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|All Health and Nutrition Bites|
How can I improve my cholesterol scores without medication?
The most important consideration is your cholesterol profile. Occasionally I will have a patient who has been put on medication for a high cholesterol score, but their low density lipoprotein (LDL) cholesterol isn't putting them at high risk when other risk factors are taken into consideration. Family history, smoking, diabetes and hypertension play a role in evaluating such risk.
Should I be Concerned About Cholesterol in Food?
This can be a confusing issue because your cholesterol is high and the first thought is to eat less cholesterol. Researchers used to think that eating about 300 mg of cholesterol per day was the key to lowering cholesterol. While it is important to be careful, we understand a lot more about this now.
Low-Cholesterol / Low-Fat Diet
The idea of a low-fat diet came about as the result of faulty science in the 1980s. There are a lot of reasons for this, and I do believe that researchers at the time were working from the best information they had available to them.
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Canadian researchers assessed the cholesterol levels of 55 men and women over the course of one year of a recommended low-fat diet designed to combine various foods known for their cholesterol-lowering effects (Am J Clin Nutr 2006;83(3):582–91). This diet included fiber, soy protein, legumes, Take Control or Flora Pro-activ margarine, almonds, monounsaturated fat oils such as olive or canola oil, low- or fat-free dairy foods, egg substitutes in the place of whole eggs, and less than three servings of meat, including poultry, fish, or red meats.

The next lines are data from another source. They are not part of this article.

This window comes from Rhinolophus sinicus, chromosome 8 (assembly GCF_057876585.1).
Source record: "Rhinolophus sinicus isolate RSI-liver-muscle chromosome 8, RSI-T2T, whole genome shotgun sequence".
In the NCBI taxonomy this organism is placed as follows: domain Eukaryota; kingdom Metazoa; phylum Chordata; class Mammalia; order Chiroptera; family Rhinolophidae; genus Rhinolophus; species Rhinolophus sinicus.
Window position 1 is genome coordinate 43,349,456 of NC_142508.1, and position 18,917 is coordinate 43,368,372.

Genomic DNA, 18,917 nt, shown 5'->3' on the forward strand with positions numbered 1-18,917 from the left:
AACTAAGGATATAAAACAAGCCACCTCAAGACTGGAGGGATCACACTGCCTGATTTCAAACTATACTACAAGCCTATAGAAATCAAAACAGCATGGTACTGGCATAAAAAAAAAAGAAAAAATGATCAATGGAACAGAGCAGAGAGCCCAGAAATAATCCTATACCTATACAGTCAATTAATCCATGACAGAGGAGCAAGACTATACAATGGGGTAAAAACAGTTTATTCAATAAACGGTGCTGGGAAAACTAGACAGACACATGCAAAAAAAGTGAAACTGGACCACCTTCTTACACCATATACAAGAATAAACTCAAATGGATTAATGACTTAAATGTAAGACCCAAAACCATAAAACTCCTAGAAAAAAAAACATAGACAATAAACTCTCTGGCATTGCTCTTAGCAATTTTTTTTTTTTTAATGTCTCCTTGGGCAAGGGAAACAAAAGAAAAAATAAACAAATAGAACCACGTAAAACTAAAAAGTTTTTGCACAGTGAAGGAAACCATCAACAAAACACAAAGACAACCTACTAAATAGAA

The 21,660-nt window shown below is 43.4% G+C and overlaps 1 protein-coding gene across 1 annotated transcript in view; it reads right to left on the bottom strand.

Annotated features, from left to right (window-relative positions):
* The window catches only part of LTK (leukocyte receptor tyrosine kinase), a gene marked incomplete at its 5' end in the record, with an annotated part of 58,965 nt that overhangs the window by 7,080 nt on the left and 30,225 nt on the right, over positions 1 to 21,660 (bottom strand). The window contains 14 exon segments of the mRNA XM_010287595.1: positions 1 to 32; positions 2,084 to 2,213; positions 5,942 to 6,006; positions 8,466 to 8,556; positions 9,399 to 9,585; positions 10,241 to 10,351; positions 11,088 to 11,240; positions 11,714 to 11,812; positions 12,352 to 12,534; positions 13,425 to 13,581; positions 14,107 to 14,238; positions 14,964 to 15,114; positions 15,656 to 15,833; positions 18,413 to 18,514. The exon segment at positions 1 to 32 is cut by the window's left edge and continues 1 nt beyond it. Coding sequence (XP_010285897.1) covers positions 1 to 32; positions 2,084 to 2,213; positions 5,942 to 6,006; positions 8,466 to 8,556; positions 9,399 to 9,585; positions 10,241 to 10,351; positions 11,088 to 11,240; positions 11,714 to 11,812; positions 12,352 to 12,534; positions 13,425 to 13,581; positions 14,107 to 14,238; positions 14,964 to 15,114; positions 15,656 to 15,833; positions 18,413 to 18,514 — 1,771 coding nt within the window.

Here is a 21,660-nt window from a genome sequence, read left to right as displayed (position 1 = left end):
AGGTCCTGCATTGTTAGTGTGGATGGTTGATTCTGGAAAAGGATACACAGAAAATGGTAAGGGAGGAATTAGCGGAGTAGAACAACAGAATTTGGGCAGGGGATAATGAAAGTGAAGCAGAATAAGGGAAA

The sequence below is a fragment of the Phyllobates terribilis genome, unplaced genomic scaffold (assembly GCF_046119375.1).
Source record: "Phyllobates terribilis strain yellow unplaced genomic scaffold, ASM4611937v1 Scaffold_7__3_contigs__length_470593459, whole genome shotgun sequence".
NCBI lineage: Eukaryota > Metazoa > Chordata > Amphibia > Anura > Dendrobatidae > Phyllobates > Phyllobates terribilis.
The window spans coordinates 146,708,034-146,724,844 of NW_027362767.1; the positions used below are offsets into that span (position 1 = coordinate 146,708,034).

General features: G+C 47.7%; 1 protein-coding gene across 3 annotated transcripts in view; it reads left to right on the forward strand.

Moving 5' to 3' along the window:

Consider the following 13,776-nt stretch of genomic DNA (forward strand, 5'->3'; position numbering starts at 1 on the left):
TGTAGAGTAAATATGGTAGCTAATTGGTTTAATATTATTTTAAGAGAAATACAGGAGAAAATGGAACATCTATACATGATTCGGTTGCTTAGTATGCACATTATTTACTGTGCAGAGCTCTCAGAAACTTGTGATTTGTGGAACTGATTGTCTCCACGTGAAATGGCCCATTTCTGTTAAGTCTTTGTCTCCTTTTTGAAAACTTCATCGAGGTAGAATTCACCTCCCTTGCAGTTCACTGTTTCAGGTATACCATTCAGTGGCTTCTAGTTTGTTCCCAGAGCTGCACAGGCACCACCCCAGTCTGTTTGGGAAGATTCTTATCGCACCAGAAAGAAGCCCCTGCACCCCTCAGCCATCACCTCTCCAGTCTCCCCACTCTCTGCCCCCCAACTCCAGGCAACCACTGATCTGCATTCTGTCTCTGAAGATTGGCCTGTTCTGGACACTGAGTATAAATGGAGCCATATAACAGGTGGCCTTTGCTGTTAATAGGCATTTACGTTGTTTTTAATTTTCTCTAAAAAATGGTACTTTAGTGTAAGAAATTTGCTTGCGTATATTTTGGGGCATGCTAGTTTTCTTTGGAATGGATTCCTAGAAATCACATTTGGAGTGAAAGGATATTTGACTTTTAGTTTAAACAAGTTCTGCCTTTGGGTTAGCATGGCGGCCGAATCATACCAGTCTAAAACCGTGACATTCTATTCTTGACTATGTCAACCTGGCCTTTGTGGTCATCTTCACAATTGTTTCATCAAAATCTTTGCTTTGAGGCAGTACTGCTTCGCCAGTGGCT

Twenty-nine of the subjects had previously participated in one-month studies designed to assess their response to cholesterol-lowering medications. The results? For those who best stuck with the diet, their LDL cholesterol levels (the bad guys) decreased about 20%, which is comparable to their results on medication. Even the averagely-compliant participants decreased their LDL cholesterol by about 13%, with small increases in HDL cholesterol (the bad guys). Drawbacks of this study: researchers were partially funded by the Almond Board of California and Unilever, maker of Take Control margarine. While I think that both products are great (I use Take Control margarine in some of my recipes), this and the small size of the study are something to bear in mind.
More proof that diet can have a big impact on your health. If you’re watching your cholesterol, a healthy, low-fat diet that includes fiber, soy protein, legumes and substituting olive or canola oil for butter in cooking is another tool in your arsenal against heart disease. Use it!
First posted: April18, 2006